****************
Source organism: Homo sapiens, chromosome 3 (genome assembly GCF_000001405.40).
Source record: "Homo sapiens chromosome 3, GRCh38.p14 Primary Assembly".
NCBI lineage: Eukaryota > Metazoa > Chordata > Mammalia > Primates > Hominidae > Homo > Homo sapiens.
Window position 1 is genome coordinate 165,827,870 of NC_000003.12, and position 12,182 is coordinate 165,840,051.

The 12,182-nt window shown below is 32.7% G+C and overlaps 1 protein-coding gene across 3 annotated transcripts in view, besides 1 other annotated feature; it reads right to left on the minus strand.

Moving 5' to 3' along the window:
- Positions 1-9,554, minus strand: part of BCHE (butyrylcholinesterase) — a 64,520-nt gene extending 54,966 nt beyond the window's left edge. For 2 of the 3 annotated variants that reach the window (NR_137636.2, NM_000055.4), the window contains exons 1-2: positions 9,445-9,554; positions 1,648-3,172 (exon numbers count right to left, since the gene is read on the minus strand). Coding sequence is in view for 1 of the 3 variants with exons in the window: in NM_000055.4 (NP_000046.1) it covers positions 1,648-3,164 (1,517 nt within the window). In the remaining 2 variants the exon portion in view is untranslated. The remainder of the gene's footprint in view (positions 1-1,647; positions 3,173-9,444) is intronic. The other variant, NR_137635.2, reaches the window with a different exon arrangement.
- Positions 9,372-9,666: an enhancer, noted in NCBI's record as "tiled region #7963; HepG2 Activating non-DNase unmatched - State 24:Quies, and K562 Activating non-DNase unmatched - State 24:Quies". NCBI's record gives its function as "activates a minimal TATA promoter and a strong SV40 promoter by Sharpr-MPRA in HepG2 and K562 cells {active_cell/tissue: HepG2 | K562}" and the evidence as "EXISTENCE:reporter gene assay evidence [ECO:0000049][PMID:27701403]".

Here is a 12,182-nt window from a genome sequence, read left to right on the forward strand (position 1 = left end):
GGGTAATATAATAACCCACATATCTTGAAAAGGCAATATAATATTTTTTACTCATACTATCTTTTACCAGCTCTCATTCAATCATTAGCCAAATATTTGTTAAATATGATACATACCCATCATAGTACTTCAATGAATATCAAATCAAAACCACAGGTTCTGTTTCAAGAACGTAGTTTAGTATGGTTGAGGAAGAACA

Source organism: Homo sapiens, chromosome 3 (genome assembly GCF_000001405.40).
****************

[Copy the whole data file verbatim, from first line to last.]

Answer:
Source organism: Homo sapiens, chromosome 3 (genome assembly GCF_000001405.40).
Source record: "Homo sapiens chromosome 3, GRCh38.p14 Primary Assembly".
NCBI lineage: Eukaryota > Metazoa > Chordata > Mammalia > Primates > Hominidae > Homo > Homo sapiens.
Window position 1 is genome coordinate 165,827,870 of NC_000003.12, and position 12,182 is coordinate 165,840,051.

The 12,182-nt window shown below is 32.7% G+C and overlaps 1 protein-coding gene across 3 annotated transcripts in view, besides 1 other annotated feature; it reads right to left on the minus strand.

Moving 5' to 3' along the window:
- Positions 1-9,554, minus strand: part of BCHE (butyrylcholinesterase) — a 64,520-nt gene extending 54,966 nt beyond the window's left edge. For 2 of the 3 annotated variants that reach the window (NR_137636.2, NM_000055.4), the window contains exons 1-2: positions 9,445-9,554; positions 1,648-3,172 (exon numbers count right to left, since the gene is read on the minus strand). Coding sequence is in view for 1 of the 3 variants with exons in the window: in NM_000055.4 (NP_000046.1) it covers positions 1,648-3,164 (1,517 nt within the window). In the remaining 2 variants the exon portion in view is untranslated. The remainder of the gene's footprint in view (positions 1-1,647; positions 3,173-9,444) is intronic. The other variant, NR_137635.2, reaches the window with a different exon arrangement.
- Positions 9,372-9,666: an enhancer, noted in NCBI's record as "tiled region #7963; HepG2 Activating non-DNase unmatched - State 24:Quies, and K562 Activating non-DNase unmatched - State 24:Quies". NCBI's record gives its function as "activates a minimal TATA promoter and a strong SV40 promoter by Sharpr-MPRA in HepG2 and K562 cells {active_cell/tissue: HepG2 | K562}" and the evidence as "EXISTENCE:reporter gene assay evidence [ECO:0000049][PMID:27701403]".

Here is a 12,182-nt window from a genome sequence, read left to right on the forward strand (position 1 = left end):
GGGTAATATAATAACCCACATATCTTGAAAAGGCAATATAATATTTTTTACTCATACTATCTTTTACCAGCTCTCATTCAATCATTAGCCAAATATTTGTTAAATATGATACATACCCATCATAGTACTTCAATGAATATCAAATCAAAACCACAGGTTCTGTTTCAAGAACGTAGTTTAGTATGGTTGAGGAAGAACA

Source organism: Homo sapiens, chromosome 3 (genome assembly GCF_000001405.40).